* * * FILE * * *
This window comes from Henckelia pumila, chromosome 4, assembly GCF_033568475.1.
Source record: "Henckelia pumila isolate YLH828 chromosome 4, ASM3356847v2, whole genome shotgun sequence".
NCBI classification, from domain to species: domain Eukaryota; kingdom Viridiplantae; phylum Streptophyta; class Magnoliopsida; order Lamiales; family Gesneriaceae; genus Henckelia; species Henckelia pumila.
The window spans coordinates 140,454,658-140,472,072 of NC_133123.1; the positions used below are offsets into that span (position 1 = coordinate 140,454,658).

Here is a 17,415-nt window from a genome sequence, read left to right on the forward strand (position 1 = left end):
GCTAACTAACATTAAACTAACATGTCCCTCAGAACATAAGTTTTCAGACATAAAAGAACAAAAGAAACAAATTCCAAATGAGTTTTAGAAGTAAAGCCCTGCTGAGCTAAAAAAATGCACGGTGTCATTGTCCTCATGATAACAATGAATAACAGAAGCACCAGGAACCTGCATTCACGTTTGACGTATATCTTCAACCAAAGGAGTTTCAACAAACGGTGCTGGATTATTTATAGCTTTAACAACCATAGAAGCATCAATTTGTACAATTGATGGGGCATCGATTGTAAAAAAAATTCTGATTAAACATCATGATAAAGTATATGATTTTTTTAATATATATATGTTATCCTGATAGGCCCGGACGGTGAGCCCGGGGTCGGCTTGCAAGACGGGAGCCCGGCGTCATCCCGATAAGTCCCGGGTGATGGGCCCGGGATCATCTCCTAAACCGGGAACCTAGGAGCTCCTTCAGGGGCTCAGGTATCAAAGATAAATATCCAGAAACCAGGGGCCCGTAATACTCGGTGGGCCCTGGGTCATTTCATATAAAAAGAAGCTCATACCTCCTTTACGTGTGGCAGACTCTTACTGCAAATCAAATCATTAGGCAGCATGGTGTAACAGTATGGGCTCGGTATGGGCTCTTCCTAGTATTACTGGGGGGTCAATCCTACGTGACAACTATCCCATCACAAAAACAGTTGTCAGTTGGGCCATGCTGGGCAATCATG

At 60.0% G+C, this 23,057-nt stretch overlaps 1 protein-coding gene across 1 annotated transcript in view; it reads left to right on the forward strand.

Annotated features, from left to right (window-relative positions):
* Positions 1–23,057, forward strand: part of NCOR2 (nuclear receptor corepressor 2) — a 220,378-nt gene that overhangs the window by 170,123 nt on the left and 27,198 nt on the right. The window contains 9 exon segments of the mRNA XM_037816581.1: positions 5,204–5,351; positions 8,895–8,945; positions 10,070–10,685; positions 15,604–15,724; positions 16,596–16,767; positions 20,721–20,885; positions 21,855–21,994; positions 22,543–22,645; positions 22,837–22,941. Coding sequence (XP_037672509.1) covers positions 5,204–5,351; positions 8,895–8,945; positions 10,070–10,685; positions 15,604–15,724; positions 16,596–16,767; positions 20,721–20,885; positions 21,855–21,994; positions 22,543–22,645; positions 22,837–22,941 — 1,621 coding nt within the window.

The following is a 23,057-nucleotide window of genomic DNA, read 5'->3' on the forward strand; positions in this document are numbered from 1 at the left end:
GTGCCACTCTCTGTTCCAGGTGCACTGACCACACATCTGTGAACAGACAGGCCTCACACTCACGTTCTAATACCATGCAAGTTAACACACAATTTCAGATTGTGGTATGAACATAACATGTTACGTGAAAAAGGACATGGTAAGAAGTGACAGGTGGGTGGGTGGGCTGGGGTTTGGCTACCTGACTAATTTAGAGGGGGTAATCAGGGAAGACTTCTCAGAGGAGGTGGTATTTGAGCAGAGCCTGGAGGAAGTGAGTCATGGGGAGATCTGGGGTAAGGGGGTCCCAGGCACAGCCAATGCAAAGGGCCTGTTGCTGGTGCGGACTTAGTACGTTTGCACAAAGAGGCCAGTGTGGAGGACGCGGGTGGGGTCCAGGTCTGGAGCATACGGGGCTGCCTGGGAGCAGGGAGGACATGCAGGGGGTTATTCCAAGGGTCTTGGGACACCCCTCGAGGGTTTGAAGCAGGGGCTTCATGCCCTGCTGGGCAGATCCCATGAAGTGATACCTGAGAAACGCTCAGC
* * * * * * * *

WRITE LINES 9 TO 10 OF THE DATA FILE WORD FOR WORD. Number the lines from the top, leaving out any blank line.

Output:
* Positions 1–23,057, forward strand: part of NCOR2 (nuclear receptor corepressor 2) — a 220,378-nt gene that overhangs the window by 170,123 nt on the left and 27,198 nt on the right. The window contains 9 exon segments of the mRNA XM_037816581.1: positions 5,204–5,351; positions 8,895–8,945; positions 10,070–10,685; positions 15,604–15,724; positions 16,596–16,767; positions 20,721–20,885; positions 21,855–21,994; positions 22,543–22,645; positions 22,837–22,941. Coding sequence (XP_037672509.1) covers positions 5,204–5,351; positions 8,895–8,945; positions 10,070–10,685; positions 15,604–15,724; positions 16,596–16,767; positions 20,721–20,885; positions 21,855–21,994; positions 22,543–22,645; positions 22,837–22,941 — 1,621 coding nt within the window.

The following is a 23,057-nucleotide window of genomic DNA, read 5'->3' on the forward strand; positions in this document are numbered from 1 at the left end: